Seder thoughts 2012
An adult activity
It is important for children to be involved in the seder. However, at the risk of being labeled a Litvak Grinch, I must state that the seder, like the rest of Judaism, is not primarily a pediatric enterprise. Certainly we want children to participate and, yes, we do many things to stimulate their curiosity and keep them awake for as long as possible. Nevertheless, the memories we seek to create should be more significant than where did daddy hide the afikoman, or how tasty was grandma’s brisket.
As a teenager, I once attended a relative’s seder with many children in attendance. The adult discussions and hermeneutical pyrotechnics — with appropriate digressions and questions for the children — were deliriously and deliciously way above my head. I could hardly follow the give-and-take debates and the learned analyses as each part of the haggadah was dissected and passages were explained with creativity and ingenuity.
This was a seder I had never experienced before, but resolved to re-create. The following year, I spent months studying the text and (with his permission) put annotated footnotes in my late father’s haggadah. He read them, asked his own questions, and so began an annual tradition of study, analysis, and discussion at the seder on a higher level.
Rabbi Joseph B. Soloveitchik, of blessed memory, taught that the haggadah has the status of talmud torah, i.e. it is to be an exercise in Torah study. The festive meal is the least important part of the seder. In fact, in order to eat the afikoman by mid-the-night (approximately 1 a.m.) when the time limit for eating the paschal lamb expires, many families have to rush the meal since so much time is taken up in discussion. A group of Sages, as narrated in the haggadah, were so engrossed in their discussions of the Exodus that they were unaware that it was time for the morning prayers. Surely then, this pre-occupation is deeper than singing Chad Gadya.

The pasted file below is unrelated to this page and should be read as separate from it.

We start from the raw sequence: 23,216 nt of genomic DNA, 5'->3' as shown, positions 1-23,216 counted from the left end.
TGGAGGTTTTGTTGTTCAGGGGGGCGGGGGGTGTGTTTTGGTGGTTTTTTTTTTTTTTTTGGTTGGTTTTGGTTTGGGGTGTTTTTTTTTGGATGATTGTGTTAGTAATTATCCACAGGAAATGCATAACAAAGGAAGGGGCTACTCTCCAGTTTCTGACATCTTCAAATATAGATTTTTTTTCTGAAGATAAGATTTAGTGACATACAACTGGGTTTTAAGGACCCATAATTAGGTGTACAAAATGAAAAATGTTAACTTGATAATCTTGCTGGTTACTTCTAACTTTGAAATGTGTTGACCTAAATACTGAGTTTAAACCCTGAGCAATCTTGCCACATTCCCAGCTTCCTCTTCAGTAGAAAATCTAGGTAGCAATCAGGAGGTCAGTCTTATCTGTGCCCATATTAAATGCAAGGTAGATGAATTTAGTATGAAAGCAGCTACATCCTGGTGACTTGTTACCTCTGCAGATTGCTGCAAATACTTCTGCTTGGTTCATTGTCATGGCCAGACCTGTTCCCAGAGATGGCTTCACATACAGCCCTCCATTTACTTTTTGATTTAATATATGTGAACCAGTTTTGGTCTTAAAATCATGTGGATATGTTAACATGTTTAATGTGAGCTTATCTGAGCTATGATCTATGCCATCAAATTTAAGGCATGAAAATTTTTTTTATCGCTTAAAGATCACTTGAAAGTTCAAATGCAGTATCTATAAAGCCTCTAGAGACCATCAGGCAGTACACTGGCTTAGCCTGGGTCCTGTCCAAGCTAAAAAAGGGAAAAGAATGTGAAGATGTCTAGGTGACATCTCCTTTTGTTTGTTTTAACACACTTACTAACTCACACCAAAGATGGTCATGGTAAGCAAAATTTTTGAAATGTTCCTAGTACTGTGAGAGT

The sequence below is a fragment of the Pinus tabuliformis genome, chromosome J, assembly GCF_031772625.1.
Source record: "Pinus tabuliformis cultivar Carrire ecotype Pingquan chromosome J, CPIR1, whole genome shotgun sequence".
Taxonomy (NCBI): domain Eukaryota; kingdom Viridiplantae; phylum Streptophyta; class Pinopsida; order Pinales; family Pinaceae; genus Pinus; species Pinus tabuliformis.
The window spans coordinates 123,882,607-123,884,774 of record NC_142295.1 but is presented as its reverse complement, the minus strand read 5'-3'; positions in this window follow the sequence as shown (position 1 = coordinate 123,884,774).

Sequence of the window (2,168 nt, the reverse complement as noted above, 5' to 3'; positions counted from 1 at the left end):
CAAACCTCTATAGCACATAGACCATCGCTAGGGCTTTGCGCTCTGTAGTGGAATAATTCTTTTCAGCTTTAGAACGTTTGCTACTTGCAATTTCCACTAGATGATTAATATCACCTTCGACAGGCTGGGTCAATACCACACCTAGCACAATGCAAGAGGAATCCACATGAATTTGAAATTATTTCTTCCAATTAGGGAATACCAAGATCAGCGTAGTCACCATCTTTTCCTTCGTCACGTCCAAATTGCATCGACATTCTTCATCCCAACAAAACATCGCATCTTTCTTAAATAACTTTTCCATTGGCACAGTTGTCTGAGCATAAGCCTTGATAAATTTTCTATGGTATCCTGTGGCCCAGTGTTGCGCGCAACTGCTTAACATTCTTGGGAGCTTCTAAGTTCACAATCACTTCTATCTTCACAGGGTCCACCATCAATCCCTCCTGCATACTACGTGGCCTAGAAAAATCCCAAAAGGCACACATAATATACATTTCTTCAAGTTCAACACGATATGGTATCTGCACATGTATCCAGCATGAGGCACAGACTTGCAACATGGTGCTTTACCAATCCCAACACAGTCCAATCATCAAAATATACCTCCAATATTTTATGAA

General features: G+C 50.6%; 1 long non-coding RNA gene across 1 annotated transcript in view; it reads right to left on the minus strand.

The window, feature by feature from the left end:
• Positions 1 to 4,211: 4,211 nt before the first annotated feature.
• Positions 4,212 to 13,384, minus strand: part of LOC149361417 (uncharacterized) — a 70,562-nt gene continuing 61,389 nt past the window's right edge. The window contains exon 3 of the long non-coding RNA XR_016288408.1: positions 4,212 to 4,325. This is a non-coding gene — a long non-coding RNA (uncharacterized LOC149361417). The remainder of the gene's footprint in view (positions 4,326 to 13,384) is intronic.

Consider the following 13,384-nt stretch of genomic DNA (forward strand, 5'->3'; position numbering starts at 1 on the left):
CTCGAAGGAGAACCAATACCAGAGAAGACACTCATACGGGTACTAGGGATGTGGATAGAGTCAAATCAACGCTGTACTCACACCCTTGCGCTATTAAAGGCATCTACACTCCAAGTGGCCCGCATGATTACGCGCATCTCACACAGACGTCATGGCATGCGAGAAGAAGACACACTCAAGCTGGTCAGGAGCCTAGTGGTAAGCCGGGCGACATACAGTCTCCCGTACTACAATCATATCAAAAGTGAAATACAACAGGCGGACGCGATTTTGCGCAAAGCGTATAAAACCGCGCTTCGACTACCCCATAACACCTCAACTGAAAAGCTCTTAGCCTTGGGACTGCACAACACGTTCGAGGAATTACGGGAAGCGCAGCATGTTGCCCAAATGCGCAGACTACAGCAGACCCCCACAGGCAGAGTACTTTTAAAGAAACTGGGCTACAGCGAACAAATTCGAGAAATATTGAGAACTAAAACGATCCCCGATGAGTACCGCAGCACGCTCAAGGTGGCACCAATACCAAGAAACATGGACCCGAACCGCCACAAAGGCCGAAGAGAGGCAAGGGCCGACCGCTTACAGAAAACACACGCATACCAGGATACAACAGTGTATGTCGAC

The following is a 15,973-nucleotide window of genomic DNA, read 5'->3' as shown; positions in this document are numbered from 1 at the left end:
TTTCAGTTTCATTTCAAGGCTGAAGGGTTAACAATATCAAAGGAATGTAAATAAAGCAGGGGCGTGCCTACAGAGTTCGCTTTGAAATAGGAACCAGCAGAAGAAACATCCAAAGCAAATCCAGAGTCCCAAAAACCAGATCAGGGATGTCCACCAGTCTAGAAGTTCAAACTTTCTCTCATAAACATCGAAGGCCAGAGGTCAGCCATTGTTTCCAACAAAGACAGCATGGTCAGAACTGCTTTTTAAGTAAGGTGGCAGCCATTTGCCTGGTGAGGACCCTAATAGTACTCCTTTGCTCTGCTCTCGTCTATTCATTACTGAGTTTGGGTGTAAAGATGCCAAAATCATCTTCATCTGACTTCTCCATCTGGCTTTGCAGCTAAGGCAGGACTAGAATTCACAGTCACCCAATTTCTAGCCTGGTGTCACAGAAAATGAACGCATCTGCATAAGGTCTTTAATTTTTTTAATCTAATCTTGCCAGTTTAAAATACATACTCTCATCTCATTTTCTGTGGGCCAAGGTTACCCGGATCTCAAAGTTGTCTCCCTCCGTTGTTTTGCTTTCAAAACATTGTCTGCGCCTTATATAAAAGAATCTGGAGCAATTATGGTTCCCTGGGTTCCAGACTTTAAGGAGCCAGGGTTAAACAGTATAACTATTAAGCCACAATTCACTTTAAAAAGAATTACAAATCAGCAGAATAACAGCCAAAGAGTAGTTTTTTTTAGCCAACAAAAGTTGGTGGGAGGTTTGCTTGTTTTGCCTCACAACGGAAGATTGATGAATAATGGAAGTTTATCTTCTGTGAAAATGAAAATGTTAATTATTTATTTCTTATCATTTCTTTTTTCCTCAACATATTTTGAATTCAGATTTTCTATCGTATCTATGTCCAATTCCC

The haggadah, after the Tanach and the siddur, is the most popular Jewish text, with over 5,000 published commentaries. Today’s explosion of haggadah commentaries in English offers something for everyone. It does take time to prepare, but the effort is worthwhile. Instead of just dryly reading, speed reading, or skipping some of the text entirely, discussions about the meaning of the seder symbols, talmudic passages that make up the haggadah text, the biblical narrative, and the deeper meaning of freedom, can make the seder a more experiential and participatory event.
The mathematics of the seder (three matzot, four questions, four cups, four sons, 10 plagues and their exponential development) makes for interesting discussions, as well. The songs added at the end of the seder are also fruitful areas of inquiry to be mined.
The Four Questions are the minimum needed to extract the basic understanding of the Exodus and the seder. This annual event should not be a dreaded ritual, but an opportunity for growth. Every level of knowledge can be accommodated, and for us in the diaspora there are two nights in which to do it. Passages can be assigned in advance and questions can be given out. That is the lesson of the Four Sons. Re-enacting the Exodus can be enjoyable and educational — for everyone.